New Mexico’s erratic purchasing has ‘almost no oversight’

A new report says the state's inability to track or standardize its purchases is costing New Mexico millions.
New Mexico State Capitol in Santa Fe
New Mexico State Capitol in Santa Fe (Getty Images)

New Mexico’s government lacks both the technology and governance structures to adequately track and regulate spending, according to a new report from the state’s Legislative Finance Committee. The committee’s members told their fellow lawmakers Thursday the result has been frequent overpayment for $1.8 billion in goods and consulting services, sometimes to former government workers.

Analysts say the New Mexico Department of Information Technology provides agencies with no standards nor guidance on purchasing hardware, which has led agencies to unnecessarily purchase products — such as high-end vehicles and computers — at sporadic intervals, thereby missing out on potential cost-savings like those enjoyed by states employing bulk-purchasing agreements.

New Mexico relies heavily on statewide price agreements for various products and services — from aircraft inspection to water treatment chemicals. For technology purchasing, New Mexico uses an agreement facilitated by the National Association of State Procurement Officials called ValuePoint to buy products from Dell.

While these types of agreements are sometimes touted as a way for agencies to gain discounts and avoid red tape, the committee’s analysts say the agreements have enabled a common practice of ad-hoc purchasing with “almost no oversight” that is costing the state dearly.


Keeping vendors accountable can also be difficult under the statewide price agreements because services are simply ordered like items off a menu and the details of the work can sometimes go undocumented, the report says. To improve oversight, the Legislative Finance Committee’s analysts recommended the legislature require that services purchased exceeding certain dollar amounts come with separate contracts stipulating what is required of the vendors.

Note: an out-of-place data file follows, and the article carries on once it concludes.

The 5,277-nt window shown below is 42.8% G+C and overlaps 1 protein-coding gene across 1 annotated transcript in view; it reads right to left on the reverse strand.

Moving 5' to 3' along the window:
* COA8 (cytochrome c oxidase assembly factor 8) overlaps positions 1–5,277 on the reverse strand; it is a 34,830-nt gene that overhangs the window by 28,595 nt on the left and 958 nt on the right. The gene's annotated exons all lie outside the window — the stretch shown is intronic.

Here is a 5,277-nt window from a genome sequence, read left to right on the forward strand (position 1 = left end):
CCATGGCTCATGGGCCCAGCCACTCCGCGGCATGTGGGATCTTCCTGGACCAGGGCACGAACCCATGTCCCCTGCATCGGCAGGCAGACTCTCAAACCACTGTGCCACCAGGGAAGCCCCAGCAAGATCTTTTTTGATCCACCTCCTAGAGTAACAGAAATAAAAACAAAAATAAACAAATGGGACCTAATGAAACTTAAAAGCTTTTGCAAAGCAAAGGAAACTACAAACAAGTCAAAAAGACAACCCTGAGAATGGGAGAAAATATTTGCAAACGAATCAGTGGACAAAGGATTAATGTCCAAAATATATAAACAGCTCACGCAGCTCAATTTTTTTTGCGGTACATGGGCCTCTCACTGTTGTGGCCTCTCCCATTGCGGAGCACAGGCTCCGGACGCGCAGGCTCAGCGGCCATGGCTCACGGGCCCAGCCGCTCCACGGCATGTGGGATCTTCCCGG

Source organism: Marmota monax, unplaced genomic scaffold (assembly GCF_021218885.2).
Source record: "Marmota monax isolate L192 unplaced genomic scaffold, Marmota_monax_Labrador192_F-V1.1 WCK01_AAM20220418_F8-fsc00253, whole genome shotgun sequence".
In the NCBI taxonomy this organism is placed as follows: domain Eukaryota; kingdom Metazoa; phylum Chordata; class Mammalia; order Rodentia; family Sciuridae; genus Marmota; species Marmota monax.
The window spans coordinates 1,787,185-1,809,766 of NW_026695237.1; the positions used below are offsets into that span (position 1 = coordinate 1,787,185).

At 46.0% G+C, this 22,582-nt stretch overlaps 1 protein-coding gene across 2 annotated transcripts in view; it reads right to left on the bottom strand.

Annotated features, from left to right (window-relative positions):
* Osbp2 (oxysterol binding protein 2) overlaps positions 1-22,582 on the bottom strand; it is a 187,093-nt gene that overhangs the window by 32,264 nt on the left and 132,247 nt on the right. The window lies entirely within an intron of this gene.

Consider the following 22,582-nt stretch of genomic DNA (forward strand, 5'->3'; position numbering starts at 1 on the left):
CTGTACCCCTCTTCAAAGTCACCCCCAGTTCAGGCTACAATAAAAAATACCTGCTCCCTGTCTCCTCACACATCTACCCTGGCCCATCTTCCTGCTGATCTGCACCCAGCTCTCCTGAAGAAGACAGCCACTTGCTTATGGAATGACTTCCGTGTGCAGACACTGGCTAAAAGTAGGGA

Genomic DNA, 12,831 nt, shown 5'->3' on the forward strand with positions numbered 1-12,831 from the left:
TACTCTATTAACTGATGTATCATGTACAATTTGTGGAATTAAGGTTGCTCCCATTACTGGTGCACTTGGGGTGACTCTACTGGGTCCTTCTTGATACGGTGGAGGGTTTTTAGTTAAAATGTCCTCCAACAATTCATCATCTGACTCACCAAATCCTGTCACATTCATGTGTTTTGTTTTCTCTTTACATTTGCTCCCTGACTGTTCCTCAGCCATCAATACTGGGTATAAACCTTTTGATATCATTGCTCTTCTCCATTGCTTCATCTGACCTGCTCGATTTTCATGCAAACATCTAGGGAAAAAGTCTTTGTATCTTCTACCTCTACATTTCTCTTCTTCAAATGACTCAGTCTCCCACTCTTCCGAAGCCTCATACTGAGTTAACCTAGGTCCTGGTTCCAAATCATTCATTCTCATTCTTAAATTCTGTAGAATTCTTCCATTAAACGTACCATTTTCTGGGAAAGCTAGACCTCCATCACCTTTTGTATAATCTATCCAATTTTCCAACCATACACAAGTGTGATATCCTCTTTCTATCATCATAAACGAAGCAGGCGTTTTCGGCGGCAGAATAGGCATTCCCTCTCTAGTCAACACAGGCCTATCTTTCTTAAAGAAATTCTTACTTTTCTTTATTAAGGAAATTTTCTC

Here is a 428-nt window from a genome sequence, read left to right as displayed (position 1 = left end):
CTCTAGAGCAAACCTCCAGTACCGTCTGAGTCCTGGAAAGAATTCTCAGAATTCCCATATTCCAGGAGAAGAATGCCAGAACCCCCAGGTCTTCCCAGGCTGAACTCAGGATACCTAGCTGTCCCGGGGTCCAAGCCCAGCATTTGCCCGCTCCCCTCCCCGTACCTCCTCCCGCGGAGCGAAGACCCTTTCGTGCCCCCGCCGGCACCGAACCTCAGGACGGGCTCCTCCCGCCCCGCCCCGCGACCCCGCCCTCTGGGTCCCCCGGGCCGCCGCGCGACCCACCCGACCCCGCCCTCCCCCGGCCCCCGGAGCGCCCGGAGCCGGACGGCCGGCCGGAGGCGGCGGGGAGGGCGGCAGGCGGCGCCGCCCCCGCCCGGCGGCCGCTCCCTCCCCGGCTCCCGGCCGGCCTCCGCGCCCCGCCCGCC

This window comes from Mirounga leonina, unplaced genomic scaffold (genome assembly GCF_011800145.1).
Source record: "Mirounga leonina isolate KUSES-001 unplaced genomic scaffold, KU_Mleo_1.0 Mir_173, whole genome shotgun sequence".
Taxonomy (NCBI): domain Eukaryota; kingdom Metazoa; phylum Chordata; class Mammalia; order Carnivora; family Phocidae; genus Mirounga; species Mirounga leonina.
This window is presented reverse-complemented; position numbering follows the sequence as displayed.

To correct the state’s irregular spending habits on technology, the committee recommended the state’s technology department develop standards for computer equipment purchases and uniform guidelines that establish when agencies should be refreshing their hardware.

Many state technology offices guide their agencies to follow a four-year refresh cycle, which is in line with federal practices that typically recommend some percentage of IT equipment be replaced every four or five years. The New Mexico report highlights two states — Alabama and Indiana — as examples of where rolling four-year refresh cycles for all state IT purchasing are the norm.

When state technology offices don’t set standards, it’s often because they don’t have legal authority to do so. But a staffer from the New Mexico’s Legislative Finance Committee told StateScoop that New Mexico’s technology department, which is headed by Chief Information Officer Vincent Martinez, is statutorily responsible for providing such standards for hardware procurement, and that even if it wasn’t, there’s no law that can prevent an office from providing recommendations. Martinez did not respond to a request for comment.

Beyond the state’s IT agency, the New Mexico analysts also found the State Purchasing Division lacks the software needed to monitor the erratic spending. New Mexico uses software from the Oracle-owned PeopleSoft to manage its human resources functions, but hasn’t invested in the modules that would allow procurement data to be collected and analyzed. Without those modules, the committee staffer said, the data must be collected manually, which is time-consuming and less reliable. But, the staffer said, the division has requested a budget allocation from the legislature, and that similar past purchases have cost between $1 million and $2 million.


The committee’s report also highlighted “inappropriate” service contracts in the state’s use of contracted staff, including “agencies contracting with former employees and paying them considerably more money to serve a similar role, frequent use of temporary employment services for years to overcome staffing shortages, agencies using price agreements in lieu of putting out high-dollar consultancy work out to bid [and] contractors paid excessive hourly rates.”

Beyond policy changes, New Mexico is also considering the use of distributed ledger technology as a self-propagating means to update purchasing information across the state enterprise without needing to manage a central repository.

“Blockchain,” the report says, “is a technology that could benefit procurement systems soon.”

Colin Wood

Written by Colin Wood

Colin Wood is the editor in chief of StateScoop and EdScoop. He's reported on government information technology policy for more than a decade, on topics including cybersecurity, IT governance and public safety.

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